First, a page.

She was restless but mostly drowsy. The sedation hung heavy around her, clinging to her flesh. Moments after I told her I was there, she surcommbed to the drugs and drifted back into the fog. Her head was bandaged, an attempt to protect the EEG leads. I knew they would be there but wasn’t prepared for how terribly tragic it would actually look. Her entire head was bandaged, her lips pale and trembling, her skin frigid to touch. On occasion, one eye would part and aimlessly roam the room before shutting again, only to let the other eye repeat the action a few minutes later.
She continued to kick the heated blankets off, but her body trembled mercilessly. “Her temperature was down to 35 (95 Fahrenheit) when they brought her out, so we’re trying to keep the blankets on her,” a nurse informed me.
Not only had her temperature dropped unexpectedly low, but so had her heart rate. With all of her sedations, there has never been a complication. I remained perfectly calm, as I held her hand and spoke with the nurses, but my heart thudded against my sternum. A cardiologist was called in. He had already come by a few times to check on her, and continued to monitor her by phone. One thing I have learned about the Mayo, there is never time for a patient to want. Phone calls and texts are made as soon as a need arrives, expected or not. Even though her heart rate was increasing (it was up to 50 by the time I arrived), the beat was irregular. By the time the decision was made for an EKG, Savannah was awake and irritated. She tugged at her finger monitor, grasped at her I.V. and clawed at her bandaged head, fighting to sit up with an animalistic whine.
It was a nursing student from Indiana, interning at Mayo, who had the brilliant idea to fetch an iPad. I wish I was better with names. I wish I could thank her properly. I wish I could give her the credit she’s due. I can, however, be thankful that Savannah’s MRI occurred during her ten weeks with Mayo.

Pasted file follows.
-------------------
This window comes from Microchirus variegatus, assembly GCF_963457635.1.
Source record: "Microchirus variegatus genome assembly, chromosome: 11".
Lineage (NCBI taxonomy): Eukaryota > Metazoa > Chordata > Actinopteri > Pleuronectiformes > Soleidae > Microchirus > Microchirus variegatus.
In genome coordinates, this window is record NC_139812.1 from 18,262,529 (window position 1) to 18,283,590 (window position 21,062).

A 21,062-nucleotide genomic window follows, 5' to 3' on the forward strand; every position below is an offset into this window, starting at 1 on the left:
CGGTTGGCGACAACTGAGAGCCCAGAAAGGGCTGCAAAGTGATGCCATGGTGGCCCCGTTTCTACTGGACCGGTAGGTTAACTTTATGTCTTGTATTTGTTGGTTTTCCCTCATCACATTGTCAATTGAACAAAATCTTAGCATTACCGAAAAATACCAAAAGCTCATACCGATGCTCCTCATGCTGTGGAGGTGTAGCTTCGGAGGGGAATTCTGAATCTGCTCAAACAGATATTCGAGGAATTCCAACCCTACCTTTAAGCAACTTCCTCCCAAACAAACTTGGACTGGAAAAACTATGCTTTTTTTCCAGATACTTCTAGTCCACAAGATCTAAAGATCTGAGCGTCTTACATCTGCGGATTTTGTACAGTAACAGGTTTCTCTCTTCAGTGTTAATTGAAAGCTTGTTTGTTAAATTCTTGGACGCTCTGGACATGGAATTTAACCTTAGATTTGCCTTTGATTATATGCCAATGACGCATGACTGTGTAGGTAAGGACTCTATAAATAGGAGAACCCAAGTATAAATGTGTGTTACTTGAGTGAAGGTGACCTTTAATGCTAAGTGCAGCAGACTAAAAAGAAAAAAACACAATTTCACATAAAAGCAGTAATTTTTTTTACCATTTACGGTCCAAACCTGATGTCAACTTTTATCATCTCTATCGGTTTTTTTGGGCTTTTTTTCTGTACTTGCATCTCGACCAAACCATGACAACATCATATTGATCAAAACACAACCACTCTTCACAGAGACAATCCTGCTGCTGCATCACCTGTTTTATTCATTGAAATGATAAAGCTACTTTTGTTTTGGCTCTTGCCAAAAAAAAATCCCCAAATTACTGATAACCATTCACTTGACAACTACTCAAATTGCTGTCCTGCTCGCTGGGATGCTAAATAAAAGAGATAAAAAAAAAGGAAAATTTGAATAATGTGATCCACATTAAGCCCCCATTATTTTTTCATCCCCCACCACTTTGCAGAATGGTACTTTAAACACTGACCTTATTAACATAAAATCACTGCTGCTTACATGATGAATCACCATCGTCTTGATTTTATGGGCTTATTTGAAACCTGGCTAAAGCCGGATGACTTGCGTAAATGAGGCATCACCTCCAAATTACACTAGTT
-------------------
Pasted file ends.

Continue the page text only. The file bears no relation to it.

Drowsily, Savannah pushed the nursing student out of the way and began to rummage through the apps. She fussed and hummed and distractedly swatted at the EKG tech, like a bothersome bug, but she sat through the EKG focused on an app, except for the occasional disgruntled look.
With her finger monitor removed, a team of nurses and the iPad still on her lap, we headed up the elevators, back through the labyrinth, down to Francis and our new room for the next twenty-four to forty-eight hours. She had done it. Savannah had made it through the MRI, not fully understanding, at least I don’t believe she fully understood, it was just the beginning.
Tomorrow’s the day.
We are tucked in our beds. Savannah’s suitcase has been re-packed with EEG-friendly clothes. We have reached the food prohibition time. Now, I am waiting for her to fall asleep so I can hide the snacks and water and everyday clothes. Then I can pull out the toys I’ve snuck along, just for a hospital surprise, in the hopes she’ll play with them.
The rational part of me wishes she would go to sleep. Midnight has passed, my body is tired, and the shuttle leaves bright and early. The realist part of me knows that even if Savannah was asleep and the food was hidden and the toys were packed, I would still be lying here awake. I would be waiting for tomorrow. Waiting for the shuttle, the anesthesiologist, the insurance approval.
There’s too much to wait for to sleep.
The final results of last year’s Mayo Clinic tests, cumulatively over 500 degenerative possibilities, came back negative December 28th. There it sat in our mailbox like some generic Christmas card. Typed up, mass produced, a statement of facts all combined to carry the wishes and blessings we hoped for.
As wonderful as the news was, it left a gaping hole of what was next? For six months I had lived with the fear my child was dying, waiting for the why and the when, clinging to every moment and feeling guilty for the times when I didn’t. Now what?